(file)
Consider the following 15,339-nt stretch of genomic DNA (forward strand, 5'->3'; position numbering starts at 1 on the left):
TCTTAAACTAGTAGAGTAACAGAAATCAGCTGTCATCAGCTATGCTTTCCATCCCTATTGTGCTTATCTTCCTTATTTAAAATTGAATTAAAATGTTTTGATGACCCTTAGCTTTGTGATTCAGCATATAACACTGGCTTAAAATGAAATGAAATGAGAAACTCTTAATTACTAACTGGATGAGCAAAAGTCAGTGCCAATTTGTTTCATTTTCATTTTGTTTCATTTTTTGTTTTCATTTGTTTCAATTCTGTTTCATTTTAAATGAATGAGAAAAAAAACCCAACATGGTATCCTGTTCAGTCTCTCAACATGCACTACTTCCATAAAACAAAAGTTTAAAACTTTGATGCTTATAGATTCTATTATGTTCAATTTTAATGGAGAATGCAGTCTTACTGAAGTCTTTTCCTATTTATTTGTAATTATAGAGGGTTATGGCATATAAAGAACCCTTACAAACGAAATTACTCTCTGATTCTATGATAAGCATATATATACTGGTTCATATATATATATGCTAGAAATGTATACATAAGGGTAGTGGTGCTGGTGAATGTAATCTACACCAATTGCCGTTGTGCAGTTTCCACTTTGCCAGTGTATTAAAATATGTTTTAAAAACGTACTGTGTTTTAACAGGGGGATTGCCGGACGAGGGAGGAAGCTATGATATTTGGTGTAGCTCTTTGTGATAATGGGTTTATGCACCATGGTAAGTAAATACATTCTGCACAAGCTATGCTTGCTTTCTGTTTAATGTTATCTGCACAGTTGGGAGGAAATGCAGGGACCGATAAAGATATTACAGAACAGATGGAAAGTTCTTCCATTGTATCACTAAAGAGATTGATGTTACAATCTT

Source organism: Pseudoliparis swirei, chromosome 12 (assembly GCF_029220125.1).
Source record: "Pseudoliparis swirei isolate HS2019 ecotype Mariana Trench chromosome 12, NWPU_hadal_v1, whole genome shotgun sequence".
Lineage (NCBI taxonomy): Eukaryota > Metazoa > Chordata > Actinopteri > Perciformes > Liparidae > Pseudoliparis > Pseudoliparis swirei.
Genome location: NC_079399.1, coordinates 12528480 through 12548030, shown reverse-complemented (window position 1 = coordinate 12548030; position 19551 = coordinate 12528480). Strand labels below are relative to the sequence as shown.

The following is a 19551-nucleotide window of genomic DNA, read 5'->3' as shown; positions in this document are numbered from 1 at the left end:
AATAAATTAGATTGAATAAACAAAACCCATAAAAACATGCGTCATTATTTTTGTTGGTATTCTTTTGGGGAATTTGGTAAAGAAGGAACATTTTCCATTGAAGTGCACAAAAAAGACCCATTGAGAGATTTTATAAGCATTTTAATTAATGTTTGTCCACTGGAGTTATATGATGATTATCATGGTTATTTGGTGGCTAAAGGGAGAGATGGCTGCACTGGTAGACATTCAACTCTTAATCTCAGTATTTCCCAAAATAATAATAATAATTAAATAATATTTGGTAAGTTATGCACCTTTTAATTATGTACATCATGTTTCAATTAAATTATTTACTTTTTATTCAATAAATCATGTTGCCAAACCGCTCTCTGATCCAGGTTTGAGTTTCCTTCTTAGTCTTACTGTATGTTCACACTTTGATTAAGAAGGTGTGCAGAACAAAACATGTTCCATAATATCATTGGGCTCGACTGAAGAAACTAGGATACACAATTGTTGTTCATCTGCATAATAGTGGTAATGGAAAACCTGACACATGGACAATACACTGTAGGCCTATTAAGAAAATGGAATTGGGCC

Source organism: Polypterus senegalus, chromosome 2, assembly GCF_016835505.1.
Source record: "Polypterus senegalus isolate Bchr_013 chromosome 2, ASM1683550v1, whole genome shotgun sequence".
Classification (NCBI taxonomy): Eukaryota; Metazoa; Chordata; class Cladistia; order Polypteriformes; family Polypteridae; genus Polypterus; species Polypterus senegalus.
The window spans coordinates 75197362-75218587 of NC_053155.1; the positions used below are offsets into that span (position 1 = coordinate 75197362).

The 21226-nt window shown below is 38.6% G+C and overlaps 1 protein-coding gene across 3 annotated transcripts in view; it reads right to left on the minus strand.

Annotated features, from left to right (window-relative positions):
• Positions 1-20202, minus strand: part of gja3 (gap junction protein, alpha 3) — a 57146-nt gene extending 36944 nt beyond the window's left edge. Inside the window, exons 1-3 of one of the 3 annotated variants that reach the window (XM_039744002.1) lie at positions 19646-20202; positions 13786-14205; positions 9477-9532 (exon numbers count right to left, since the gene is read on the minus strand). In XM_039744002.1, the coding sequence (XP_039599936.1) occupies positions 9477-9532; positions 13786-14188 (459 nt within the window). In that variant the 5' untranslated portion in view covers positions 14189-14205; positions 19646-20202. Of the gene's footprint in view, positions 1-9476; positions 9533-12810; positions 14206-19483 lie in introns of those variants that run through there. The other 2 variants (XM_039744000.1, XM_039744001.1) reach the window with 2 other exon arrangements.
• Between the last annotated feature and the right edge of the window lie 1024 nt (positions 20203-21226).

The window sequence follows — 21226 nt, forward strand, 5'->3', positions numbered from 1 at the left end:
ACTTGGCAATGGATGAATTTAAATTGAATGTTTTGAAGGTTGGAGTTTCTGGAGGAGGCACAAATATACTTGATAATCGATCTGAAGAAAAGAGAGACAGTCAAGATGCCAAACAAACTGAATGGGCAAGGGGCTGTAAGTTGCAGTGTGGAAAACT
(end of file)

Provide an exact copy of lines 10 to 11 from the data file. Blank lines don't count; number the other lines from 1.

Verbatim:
Source record: "Polypterus senegalus isolate Bchr_013 chromosome 2, ASM1683550v1, whole genome shotgun sequence".
Classification (NCBI taxonomy): Eukaryota; Metazoa; Chordata; class Cladistia; order Polypteriformes; family Polypteridae; genus Polypterus; species Polypterus senegalus.